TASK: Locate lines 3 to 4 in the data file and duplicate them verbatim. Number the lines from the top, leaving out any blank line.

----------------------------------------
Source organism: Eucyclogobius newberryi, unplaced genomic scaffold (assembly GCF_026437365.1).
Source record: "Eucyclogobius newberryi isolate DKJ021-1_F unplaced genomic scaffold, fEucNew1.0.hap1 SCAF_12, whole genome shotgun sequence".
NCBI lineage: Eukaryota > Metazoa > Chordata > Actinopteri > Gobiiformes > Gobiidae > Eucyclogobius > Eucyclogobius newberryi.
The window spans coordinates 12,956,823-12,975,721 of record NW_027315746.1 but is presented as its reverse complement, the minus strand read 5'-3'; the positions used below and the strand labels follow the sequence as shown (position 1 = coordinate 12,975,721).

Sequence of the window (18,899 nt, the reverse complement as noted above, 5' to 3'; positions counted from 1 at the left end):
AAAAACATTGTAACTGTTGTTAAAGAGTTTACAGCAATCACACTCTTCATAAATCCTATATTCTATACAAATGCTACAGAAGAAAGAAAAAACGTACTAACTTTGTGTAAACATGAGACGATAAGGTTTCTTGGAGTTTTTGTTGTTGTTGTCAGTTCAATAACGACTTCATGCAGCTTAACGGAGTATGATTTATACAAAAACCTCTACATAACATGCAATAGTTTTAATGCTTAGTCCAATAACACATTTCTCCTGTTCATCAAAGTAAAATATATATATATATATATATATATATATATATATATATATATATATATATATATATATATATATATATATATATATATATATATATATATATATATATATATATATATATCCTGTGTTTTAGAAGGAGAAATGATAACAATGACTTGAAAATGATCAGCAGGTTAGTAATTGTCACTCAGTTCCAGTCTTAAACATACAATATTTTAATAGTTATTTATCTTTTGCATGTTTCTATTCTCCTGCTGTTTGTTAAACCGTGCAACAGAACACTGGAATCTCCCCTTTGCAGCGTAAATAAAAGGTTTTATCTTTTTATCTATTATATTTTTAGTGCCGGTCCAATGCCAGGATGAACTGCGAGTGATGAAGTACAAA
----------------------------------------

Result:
NCBI lineage: Eukaryota > Metazoa > Chordata > Actinopteri > Gobiiformes > Gobiidae > Eucyclogobius > Eucyclogobius newberryi.
The window spans coordinates 12,956,823-12,975,721 of record NW_027315746.1 but is presented as its reverse complement, the minus strand read 5'-3'; the positions used below and the strand labels follow the sequence as shown (position 1 = coordinate 12,975,721).